Malocclusion typically refers to biting problems due to misaligned teeth. Ideally, your upper teeth should fit into the grooves of the lower teeth. However, when a person is suffering from Malocclusion, they either have overbite (forward-coming upper teeth farther than your lower teeth), underbite (forward-coming lower teeth farther than upper teeth), or crowding (overly crowded teeth).

  • Myofunctional Habits

Poor myofunctional habits, such as sucking a pacifier or thumb for a prolonged period, can impact your teeth alignment. It can cause your teeth to shift or grow abnormally. Tongue thrusting and mouth breathing can also cause crooked teeth.

  • Malnutrition

Getting sufficient nutrient, especially during the early stages of life, promote healthy teeth development. If you deprive your body of nutrients like calcium, fluoride, vitamin D, etc..

  • Trauma

A facial injury or accident can knock, cause disorientation of teeth, and result in crooked teeth. Therefore, wearing a sports mouthguard while playing is recommended to avoid any injury.

Common Risks associated with Crooked Teeth

Common Risks associated with Crooked Teeth

In some instances, crooked teeth can adversely affect your way of living. You may experience issues with chewing and biting due to misaligned teeth.

Other than that, some people may feel uncomfortable and conscious because of how their teeth look. Other issues related to crooked teeth include

  • Chewing and Digestion

crooked or misaligned teeth make you unable to chew foods properly. Hence you feel digestive and other stomach-related problems.

  • Periodontal Disease

Crooked teeth are difficult to clean due to their irregular position. This can lead to gum disease and other dental issues eventually. It is important to consult an orthodontist as soon as you experience tooth decay symptoms. Prolonged tooth decay or gum disease can lead to periodontitis, a far more serious infection.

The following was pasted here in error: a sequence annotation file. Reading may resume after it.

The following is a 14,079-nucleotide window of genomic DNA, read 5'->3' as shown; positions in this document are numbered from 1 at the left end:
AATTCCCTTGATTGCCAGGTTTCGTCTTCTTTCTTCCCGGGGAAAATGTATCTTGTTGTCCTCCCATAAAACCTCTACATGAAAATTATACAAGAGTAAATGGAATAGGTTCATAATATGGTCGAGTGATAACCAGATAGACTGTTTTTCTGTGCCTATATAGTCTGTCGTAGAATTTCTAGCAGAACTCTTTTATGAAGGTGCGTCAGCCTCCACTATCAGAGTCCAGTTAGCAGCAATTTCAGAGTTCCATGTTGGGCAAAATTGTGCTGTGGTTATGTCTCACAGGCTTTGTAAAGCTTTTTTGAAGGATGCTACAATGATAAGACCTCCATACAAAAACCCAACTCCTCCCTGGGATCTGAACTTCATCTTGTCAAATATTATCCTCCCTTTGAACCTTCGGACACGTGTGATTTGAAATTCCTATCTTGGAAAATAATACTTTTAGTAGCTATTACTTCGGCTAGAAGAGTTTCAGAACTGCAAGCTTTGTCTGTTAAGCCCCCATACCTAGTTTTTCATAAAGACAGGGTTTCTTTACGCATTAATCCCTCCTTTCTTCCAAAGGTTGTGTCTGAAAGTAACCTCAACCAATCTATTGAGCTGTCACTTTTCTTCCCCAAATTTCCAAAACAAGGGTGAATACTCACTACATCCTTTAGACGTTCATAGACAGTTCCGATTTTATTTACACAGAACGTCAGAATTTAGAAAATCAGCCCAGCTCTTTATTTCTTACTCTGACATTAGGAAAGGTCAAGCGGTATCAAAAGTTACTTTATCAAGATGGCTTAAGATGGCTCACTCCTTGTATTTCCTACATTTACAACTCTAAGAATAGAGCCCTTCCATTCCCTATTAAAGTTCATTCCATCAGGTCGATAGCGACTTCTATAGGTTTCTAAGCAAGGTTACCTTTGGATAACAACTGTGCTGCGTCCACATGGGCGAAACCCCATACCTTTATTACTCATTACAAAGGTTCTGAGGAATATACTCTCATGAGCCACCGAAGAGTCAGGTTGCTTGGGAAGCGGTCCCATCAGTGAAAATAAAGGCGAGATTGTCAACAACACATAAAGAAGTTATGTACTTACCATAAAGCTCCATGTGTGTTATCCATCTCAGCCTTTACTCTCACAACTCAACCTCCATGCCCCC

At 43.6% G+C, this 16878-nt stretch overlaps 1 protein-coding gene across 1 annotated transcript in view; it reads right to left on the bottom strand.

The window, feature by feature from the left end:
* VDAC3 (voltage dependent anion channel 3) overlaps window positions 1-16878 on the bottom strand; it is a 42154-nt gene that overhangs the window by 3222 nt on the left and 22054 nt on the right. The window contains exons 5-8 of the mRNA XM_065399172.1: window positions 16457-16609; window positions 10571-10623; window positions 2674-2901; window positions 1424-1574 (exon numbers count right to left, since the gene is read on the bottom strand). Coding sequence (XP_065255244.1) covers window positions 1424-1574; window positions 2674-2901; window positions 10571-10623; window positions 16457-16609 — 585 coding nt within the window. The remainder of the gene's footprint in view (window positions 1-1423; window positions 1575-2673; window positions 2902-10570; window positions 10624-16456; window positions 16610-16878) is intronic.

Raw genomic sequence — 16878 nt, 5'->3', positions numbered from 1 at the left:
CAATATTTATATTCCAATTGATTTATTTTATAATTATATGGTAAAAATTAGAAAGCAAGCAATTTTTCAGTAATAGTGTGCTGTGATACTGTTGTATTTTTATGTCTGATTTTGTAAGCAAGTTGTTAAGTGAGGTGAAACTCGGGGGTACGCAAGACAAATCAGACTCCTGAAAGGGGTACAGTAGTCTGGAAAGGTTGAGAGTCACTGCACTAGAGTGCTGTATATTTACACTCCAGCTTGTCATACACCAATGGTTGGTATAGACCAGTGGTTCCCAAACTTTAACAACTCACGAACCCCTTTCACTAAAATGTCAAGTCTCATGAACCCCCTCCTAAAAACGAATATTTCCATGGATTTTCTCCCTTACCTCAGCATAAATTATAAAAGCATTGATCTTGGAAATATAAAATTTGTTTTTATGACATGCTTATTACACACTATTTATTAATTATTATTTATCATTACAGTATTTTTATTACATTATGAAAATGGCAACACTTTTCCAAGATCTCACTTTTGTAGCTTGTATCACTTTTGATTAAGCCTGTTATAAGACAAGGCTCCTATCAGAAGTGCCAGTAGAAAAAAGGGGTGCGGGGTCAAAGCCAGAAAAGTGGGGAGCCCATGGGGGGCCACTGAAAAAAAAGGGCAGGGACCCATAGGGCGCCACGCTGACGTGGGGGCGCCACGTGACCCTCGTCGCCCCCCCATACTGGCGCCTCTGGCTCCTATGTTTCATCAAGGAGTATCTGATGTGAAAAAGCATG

• Wear and Tear

Crooked teeth can result in excessive wear and tear near the gums and jaw. Moreover, in some cases, people have reported experiencing bruxism and chronic headaches.

  • Speech Difficulties

People with misaligned teeth face speech problems as it can impact how they articulate sound and deliver a speech.

  • Low Confidence

Even studies have shown that people with misaligned teeth have lower self-confidence and are more likely to avoid large gatherings.

How to Fix Crooked Teeth?

While slightly crooked teeth cause no harm, those with extremely misaligned dental curves may require proper treatment.

In Japan, slightly crooked eye teeth or canine is considered a sign of beauty and attractiveness.

Whether it’s for aesthetic reasons or you have biting and chewing issues, here are the possible fixes for your crooked teeth.

  • Metal braces
  • Ceramic braces
  • Invisible braces
  • Lingual braces
  • Teeth straightening surgery


Orthodontists don’t recommend getting braces or any other teeth straightening treatment unless it’s causing you pain or has the potential to cause serious gum diseases.

If you have crooked teeth schedule an appointment with your dentist, they will let you know which treatment is the most effective in your case or whether you should go for one or not.